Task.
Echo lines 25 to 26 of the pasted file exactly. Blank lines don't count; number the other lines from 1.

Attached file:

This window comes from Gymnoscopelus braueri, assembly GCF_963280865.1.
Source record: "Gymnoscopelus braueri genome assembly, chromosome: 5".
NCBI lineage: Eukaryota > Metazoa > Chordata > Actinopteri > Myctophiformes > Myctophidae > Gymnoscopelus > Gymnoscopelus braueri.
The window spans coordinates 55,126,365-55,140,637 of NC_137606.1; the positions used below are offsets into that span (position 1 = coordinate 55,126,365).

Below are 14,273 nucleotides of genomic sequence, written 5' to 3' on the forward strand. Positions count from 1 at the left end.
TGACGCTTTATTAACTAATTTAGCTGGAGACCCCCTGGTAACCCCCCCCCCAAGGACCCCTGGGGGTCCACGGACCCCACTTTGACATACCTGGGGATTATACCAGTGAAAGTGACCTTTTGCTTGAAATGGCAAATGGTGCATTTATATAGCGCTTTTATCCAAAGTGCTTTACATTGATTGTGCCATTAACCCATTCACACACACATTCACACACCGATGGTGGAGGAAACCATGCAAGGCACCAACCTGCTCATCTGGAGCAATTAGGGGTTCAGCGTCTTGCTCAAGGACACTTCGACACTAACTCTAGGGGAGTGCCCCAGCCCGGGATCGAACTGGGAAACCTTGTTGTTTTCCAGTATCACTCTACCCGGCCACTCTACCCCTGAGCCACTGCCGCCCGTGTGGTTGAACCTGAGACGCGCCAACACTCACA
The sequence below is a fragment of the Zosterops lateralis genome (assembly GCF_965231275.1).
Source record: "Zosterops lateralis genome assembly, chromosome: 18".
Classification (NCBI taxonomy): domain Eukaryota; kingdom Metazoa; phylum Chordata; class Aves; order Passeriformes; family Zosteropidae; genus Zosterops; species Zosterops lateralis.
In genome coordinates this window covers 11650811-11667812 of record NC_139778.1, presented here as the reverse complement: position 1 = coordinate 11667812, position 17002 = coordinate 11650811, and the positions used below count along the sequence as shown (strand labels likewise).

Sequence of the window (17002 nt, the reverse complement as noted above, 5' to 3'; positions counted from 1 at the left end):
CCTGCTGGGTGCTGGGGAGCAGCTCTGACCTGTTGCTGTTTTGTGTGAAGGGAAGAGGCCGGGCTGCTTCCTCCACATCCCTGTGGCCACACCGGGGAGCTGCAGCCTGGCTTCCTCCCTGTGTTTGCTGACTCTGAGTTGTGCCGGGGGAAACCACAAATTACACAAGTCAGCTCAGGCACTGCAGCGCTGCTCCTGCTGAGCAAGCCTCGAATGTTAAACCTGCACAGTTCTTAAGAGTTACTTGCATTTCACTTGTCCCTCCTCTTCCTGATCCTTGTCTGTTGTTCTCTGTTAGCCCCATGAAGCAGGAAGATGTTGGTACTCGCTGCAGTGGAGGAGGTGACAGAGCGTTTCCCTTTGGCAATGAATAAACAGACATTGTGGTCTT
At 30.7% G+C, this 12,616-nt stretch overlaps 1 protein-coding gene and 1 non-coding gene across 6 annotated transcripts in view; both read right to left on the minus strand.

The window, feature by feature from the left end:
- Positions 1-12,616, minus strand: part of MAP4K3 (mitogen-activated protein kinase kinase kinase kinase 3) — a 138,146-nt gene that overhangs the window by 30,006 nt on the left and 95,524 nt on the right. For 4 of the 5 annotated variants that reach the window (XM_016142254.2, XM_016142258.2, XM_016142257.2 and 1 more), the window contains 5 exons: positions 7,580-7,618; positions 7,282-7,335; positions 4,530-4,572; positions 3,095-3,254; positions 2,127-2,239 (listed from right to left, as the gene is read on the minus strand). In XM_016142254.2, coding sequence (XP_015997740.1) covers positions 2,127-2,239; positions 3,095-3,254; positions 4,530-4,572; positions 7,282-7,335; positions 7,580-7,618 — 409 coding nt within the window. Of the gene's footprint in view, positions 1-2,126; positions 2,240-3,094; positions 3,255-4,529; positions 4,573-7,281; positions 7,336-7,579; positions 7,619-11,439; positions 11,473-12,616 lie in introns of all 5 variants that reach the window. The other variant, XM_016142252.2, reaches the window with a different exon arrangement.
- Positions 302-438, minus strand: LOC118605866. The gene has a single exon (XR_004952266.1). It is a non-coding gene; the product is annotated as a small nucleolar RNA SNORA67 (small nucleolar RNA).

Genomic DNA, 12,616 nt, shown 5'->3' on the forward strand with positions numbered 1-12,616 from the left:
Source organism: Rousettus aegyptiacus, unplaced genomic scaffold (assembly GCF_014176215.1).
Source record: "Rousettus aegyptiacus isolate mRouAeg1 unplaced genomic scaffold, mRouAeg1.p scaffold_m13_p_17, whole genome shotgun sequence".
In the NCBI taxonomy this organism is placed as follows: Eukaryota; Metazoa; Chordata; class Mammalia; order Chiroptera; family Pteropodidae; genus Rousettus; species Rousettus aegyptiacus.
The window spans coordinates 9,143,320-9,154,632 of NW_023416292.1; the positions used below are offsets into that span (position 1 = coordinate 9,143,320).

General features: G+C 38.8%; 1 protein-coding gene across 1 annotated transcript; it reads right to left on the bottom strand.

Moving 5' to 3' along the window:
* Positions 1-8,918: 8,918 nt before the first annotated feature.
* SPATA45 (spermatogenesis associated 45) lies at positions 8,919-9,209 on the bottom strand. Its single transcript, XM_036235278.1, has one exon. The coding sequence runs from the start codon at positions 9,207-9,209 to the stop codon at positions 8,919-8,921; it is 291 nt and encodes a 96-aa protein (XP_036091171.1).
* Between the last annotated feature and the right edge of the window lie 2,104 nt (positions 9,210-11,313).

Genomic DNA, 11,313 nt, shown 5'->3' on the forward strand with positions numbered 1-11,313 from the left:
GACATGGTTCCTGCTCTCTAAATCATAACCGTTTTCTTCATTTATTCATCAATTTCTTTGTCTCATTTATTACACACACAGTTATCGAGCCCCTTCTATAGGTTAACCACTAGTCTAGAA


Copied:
* SPATA45 (spermatogenesis associated 45) lies at positions 8,919-9,209 on the bottom strand. Its single transcript, XM_036235278.1, has one exon. The coding sequence runs from the start codon at positions 9,207-9,209 to the stop codon at positions 8,919-8,921; it is 291 nt and encodes a 96-aa protein (XP_036091171.1).
* Between the last annotated feature and the right edge of the window lie 2,104 nt (positions 9,210-11,313).